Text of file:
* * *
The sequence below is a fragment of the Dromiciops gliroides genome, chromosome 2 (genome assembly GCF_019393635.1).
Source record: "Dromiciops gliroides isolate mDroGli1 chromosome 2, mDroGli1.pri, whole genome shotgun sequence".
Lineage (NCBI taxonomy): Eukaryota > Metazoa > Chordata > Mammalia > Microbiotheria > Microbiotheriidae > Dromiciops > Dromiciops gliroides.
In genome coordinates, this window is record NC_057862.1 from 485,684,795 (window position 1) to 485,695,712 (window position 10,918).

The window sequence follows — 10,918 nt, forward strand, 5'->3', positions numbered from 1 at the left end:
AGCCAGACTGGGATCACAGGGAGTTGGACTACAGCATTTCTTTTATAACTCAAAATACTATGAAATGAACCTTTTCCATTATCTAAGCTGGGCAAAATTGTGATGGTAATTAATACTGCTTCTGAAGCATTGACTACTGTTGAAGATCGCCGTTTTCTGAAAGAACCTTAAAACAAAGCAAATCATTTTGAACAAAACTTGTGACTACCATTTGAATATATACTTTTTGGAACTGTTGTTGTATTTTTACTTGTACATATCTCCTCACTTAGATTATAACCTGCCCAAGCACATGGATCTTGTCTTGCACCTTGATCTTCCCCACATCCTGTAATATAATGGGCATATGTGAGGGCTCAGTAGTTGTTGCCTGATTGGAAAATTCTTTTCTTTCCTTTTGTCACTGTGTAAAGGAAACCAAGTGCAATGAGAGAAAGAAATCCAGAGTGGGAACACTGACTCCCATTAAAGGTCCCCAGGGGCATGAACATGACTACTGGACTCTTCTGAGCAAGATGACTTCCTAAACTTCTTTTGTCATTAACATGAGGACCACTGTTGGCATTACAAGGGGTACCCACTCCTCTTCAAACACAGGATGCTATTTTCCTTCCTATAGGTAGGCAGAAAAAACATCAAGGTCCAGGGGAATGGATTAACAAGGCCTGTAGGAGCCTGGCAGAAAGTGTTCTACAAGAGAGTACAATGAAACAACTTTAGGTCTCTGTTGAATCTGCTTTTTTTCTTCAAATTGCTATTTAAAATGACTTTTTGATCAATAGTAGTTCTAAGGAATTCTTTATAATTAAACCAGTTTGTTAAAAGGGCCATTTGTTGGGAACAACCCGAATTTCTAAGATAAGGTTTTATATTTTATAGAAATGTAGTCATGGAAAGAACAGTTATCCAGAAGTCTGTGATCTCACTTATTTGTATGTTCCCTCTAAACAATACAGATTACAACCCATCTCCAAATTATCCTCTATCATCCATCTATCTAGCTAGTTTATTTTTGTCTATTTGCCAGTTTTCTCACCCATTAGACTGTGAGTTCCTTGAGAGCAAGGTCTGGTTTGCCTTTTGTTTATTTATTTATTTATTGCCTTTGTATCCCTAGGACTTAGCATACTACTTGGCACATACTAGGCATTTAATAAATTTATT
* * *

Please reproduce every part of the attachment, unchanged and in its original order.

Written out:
The sequence below is a fragment of the Dromiciops gliroides genome, chromosome 2 (genome assembly GCF_019393635.1).
Source record: "Dromiciops gliroides isolate mDroGli1 chromosome 2, mDroGli1.pri, whole genome shotgun sequence".
Lineage (NCBI taxonomy): Eukaryota > Metazoa > Chordata > Mammalia > Microbiotheria > Microbiotheriidae > Dromiciops > Dromiciops gliroides.
In genome coordinates, this window is record NC_057862.1 from 485,684,795 (window position 1) to 485,695,712 (window position 10,918).

The window sequence follows — 10,918 nt, forward strand, 5'->3', positions numbered from 1 at the left end:
AGCCAGACTGGGATCACAGGGAGTTGGACTACAGCATTTCTTTTATAACTCAAAATACTATGAAATGAACCTTTTCCATTATCTAAGCTGGGCAAAATTGTGATGGTAATTAATACTGCTTCTGAAGCATTGACTACTGTTGAAGATCGCCGTTTTCTGAAAGAACCTTAAAACAAAGCAAATCATTTTGAACAAAACTTGTGACTACCATTTGAATATATACTTTTTGGAACTGTTGTTGTATTTTTACTTGTACATATCTCCTCACTTAGATTATAACCTGCCCAAGCACATGGATCTTGTCTTGCACCTTGATCTTCCCCACATCCTGTAATATAATGGGCATATGTGAGGGCTCAGTAGTTGTTGCCTGATTGGAAAATTCTTTTCTTTCCTTTTGTCACTGTGTAAAGGAAACCAAGTGCAATGAGAGAAAGAAATCCAGAGTGGGAACACTGACTCCCATTAAAGGTCCCCAGGGGCATGAACATGACTACTGGACTCTTCTGAGCAAGATGACTTCCTAAACTTCTTTTGTCATTAACATGAGGACCACTGTTGGCATTACAAGGGGTACCCACTCCTCTTCAAACACAGGATGCTATTTTCCTTCCTATAGGTAGGCAGAAAAAACATCAAGGTCCAGGGGAATGGATTAACAAGGCCTGTAGGAGCCTGGCAGAAAGTGTTCTACAAGAGAGTACAATGAAACAACTTTAGGTCTCTGTTGAATCTGCTTTTTTTCTTCAAATTGCTATTTAAAATGACTTTTTGATCAATAGTAGTTCTAAGGAATTCTTTATAATTAAACCAGTTTGTTAAAAGGGCCATTTGTTGGGAACAACCCGAATTTCTAAGATAAGGTTTTATATTTTATAGAAATGTAGTCATGGAAAGAACAGTTATCCAGAAGTCTGTGATCTCACTTATTTGTATGTTCCCTCTAAACAATACAGATTACAACCCATCTCCAAATTATCCTCTATCATCCATCTATCTAGCTAGTTTATTTTTGTCTATTTGCCAGTTTTCTCACCCATTAGACTGTGAGTTCCTTGAGAGCAAGGTCTGGTTTGCCTTTTGTTTATTTATTTATTTATTGCCTTTGTATCCCTAGGACTTAGCATACTACTTGGCACATACTAGGCATTTAATAAATTTATT